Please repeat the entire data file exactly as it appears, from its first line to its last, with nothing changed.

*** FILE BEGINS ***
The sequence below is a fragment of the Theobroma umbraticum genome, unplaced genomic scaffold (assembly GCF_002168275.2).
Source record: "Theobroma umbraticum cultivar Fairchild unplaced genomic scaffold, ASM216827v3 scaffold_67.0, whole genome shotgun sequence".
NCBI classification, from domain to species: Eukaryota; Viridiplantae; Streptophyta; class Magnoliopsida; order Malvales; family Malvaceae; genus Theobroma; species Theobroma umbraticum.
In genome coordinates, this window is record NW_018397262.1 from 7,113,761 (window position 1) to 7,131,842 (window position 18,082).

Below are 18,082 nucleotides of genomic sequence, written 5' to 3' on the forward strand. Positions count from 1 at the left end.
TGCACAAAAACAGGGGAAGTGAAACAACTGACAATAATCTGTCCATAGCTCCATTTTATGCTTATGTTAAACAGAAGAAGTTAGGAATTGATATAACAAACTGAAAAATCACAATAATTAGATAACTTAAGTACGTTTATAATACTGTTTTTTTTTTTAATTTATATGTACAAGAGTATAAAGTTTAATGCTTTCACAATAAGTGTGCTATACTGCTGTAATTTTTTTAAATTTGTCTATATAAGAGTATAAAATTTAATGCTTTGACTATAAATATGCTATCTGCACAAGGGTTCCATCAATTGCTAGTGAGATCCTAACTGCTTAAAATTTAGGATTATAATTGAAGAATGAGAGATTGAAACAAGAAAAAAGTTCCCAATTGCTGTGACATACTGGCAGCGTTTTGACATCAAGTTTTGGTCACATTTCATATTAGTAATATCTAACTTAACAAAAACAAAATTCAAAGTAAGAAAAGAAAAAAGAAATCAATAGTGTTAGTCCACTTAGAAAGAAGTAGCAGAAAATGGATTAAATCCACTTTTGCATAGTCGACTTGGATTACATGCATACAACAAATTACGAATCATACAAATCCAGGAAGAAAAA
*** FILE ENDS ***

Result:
The sequence below is a fragment of the Theobroma umbraticum genome, unplaced genomic scaffold (assembly GCF_002168275.2).
Source record: "Theobroma umbraticum cultivar Fairchild unplaced genomic scaffold, ASM216827v3 scaffold_67.0, whole genome shotgun sequence".
NCBI classification, from domain to species: Eukaryota; Viridiplantae; Streptophyta; class Magnoliopsida; order Malvales; family Malvaceae; genus Theobroma; species Theobroma umbraticum.
In genome coordinates, this window is record NW_018397262.1 from 7,113,761 (window position 1) to 7,131,842 (window position 18,082).

Below are 18,082 nucleotides of genomic sequence, written 5' to 3' on the forward strand. Positions count from 1 at the left end.
TGCACAAAAACAGGGGAAGTGAAACAACTGACAATAATCTGTCCATAGCTCCATTTTATGCTTATGTTAAACAGAAGAAGTTAGGAATTGATATAACAAACTGAAAAATCACAATAATTAGATAACTTAAGTACGTTTATAATACTGTTTTTTTTTTTAATTTATATGTACAAGAGTATAAAGTTTAATGCTTTCACAATAAGTGTGCTATACTGCTGTAATTTTTTTAAATTTGTCTATATAAGAGTATAAAATTTAATGCTTTGACTATAAATATGCTATCTGCACAAGGGTTCCATCAATTGCTAGTGAGATCCTAACTGCTTAAAATTTAGGATTATAATTGAAGAATGAGAGATTGAAACAAGAAAAAAGTTCCCAATTGCTGTGACATACTGGCAGCGTTTTGACATCAAGTTTTGGTCACATTTCATATTAGTAATATCTAACTTAACAAAAACAAAATTCAAAGTAAGAAAAGAAAAAAGAAATCAATAGTGTTAGTCCACTTAGAAAGAAGTAGCAGAAAATGGATTAAATCCACTTTTGCATAGTCGACTTGGATTACATGCATACAACAAATTACGAATCATACAAATCCAGGAAGAAAAA